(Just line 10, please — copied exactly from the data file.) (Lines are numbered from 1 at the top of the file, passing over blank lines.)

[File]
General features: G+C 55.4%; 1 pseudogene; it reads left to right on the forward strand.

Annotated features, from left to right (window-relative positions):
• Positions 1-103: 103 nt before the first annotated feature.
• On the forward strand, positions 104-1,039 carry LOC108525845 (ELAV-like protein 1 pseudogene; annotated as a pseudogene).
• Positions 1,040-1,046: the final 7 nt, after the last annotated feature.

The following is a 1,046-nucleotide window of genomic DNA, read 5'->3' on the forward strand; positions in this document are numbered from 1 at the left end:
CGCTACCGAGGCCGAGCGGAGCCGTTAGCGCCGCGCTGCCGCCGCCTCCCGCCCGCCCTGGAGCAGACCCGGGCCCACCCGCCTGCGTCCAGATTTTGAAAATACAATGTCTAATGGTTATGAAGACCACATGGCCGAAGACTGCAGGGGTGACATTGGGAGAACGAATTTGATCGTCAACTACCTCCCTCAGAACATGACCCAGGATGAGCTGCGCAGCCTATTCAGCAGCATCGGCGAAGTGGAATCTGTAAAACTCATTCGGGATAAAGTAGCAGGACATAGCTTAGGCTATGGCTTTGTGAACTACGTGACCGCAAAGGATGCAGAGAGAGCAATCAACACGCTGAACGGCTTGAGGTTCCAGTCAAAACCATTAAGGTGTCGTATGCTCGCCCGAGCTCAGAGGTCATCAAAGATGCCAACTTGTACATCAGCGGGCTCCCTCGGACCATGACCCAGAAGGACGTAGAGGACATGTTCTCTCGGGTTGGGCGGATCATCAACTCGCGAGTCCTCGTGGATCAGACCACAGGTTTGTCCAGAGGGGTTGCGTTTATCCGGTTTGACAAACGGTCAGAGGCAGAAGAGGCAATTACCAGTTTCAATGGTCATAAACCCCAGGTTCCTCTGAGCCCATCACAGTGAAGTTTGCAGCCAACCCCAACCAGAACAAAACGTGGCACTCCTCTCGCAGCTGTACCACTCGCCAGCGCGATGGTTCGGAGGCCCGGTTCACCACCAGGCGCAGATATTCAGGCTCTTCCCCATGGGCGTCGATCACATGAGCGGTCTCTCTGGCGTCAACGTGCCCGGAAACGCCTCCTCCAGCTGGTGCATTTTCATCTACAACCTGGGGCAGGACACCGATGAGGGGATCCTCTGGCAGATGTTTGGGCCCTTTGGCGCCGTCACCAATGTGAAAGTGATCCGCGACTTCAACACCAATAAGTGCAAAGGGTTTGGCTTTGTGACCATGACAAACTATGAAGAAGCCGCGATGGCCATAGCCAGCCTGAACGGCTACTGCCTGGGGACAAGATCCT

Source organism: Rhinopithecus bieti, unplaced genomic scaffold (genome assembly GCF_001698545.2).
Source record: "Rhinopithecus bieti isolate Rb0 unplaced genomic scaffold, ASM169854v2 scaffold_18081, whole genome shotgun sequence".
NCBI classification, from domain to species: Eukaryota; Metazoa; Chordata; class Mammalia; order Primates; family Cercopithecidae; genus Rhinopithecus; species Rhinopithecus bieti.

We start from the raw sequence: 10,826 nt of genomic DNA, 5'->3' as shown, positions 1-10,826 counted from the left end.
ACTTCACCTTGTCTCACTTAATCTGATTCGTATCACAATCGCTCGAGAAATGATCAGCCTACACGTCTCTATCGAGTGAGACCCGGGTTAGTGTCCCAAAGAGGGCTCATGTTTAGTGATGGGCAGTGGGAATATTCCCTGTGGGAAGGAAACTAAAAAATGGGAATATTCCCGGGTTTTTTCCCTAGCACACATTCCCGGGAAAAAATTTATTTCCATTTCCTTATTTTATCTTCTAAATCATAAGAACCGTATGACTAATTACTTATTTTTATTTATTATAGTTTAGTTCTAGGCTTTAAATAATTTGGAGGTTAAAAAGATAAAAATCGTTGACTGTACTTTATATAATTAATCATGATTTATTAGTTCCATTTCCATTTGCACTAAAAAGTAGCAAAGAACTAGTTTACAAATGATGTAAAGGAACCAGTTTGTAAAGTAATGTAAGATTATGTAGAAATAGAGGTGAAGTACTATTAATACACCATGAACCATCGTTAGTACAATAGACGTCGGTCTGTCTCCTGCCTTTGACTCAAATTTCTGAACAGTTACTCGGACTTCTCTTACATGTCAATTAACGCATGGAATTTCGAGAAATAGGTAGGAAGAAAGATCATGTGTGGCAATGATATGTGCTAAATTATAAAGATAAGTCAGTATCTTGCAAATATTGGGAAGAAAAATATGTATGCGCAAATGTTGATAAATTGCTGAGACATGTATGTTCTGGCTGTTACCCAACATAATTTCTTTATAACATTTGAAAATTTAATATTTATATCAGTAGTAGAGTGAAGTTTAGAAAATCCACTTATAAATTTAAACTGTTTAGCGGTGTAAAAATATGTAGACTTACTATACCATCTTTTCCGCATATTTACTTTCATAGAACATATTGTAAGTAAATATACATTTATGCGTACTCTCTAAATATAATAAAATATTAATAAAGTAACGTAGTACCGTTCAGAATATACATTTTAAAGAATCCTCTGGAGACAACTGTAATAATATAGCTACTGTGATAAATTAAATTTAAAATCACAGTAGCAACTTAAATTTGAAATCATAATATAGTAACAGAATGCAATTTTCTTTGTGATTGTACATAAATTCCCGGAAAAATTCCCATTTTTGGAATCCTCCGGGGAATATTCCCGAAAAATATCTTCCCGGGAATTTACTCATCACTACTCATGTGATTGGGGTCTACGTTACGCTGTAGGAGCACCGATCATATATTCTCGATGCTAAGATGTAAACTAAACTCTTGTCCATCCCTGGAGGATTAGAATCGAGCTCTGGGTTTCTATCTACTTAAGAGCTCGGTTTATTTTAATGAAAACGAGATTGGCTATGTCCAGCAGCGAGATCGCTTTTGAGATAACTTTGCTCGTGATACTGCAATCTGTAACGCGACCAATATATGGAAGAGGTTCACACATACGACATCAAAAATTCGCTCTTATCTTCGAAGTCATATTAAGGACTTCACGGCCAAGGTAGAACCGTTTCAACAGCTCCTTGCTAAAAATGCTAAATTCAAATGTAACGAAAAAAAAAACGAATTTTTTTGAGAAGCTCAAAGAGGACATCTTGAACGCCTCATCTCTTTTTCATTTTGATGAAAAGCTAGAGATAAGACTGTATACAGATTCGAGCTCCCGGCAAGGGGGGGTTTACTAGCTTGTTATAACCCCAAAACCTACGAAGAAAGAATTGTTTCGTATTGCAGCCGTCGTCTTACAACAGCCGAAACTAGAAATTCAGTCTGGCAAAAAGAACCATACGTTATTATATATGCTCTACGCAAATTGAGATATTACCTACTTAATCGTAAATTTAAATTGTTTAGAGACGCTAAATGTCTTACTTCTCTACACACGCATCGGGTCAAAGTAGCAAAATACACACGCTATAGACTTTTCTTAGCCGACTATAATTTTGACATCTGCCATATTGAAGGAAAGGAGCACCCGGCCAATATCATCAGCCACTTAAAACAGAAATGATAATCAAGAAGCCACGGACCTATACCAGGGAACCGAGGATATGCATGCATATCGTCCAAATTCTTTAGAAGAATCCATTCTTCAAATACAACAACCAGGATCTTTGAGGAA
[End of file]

NCBI classification, from domain to species: Eukaryota; Metazoa; Chordata; class Mammalia; order Primates; family Cercopithecidae; genus Rhinopithecus; species Rhinopithecus bieti.